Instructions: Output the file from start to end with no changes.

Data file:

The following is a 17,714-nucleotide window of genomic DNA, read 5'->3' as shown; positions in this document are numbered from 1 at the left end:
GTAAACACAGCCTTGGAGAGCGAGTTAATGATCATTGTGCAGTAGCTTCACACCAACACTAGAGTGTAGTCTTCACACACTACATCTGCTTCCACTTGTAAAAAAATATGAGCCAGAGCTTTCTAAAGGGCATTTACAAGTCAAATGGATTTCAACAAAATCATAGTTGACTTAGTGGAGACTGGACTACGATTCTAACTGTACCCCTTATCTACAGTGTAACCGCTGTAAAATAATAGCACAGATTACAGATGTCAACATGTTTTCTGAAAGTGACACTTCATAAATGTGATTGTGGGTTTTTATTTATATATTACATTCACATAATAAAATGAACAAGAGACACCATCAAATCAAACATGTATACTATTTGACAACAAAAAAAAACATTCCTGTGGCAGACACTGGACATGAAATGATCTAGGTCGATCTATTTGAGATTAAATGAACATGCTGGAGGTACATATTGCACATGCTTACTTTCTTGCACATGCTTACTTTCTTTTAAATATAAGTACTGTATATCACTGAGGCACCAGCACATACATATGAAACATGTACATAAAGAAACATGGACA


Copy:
The following is a 17,714-nucleotide window of genomic DNA, read 5'->3' as shown; positions in this document are numbered from 1 at the left end:
GTAAACACAGCCTTGGAGAGCGAGTTAATGATCATTGTGCAGTAGCTTCACACCAACACTAGAGTGTAGTCTTCACACACTACATCTGCTTCCACTTGTAAAAAAATATGAGCCAGAGCTTTCTAAAGGGCATTTACAAGTCAAATGGATTTCAACAAAATCATAGTTGACTTAGTGGAGACTGGACTACGATTCTAACTGTACCCCTTATCTACAGTGTAACCGCTGTAAAATAATAGCACAGATTACAGATGTCAACATGTTTTCTGAAAGTGACACTTCATAAATGTGATTGTGGGTTTTTATTTATATATTACATTCACATAATAAAATGAACAAGAGACACCATCAAATCAAACATGTATACTATTTGACAACAAAAAAAAACATTCCTGTGGCAGACACTGGACATGAAATGATCTAGGTCGATCTATTTGAGATTAAATGAACATGCTGGAGGTACATATTGCACATGCTTACTTTCTTGCACATGCTTACTTTCTTTTAAATATAAGTACTGTATATCACTGAGGCACCAGCACATACATATGAAACATGTACATAAAGAAACATGGACA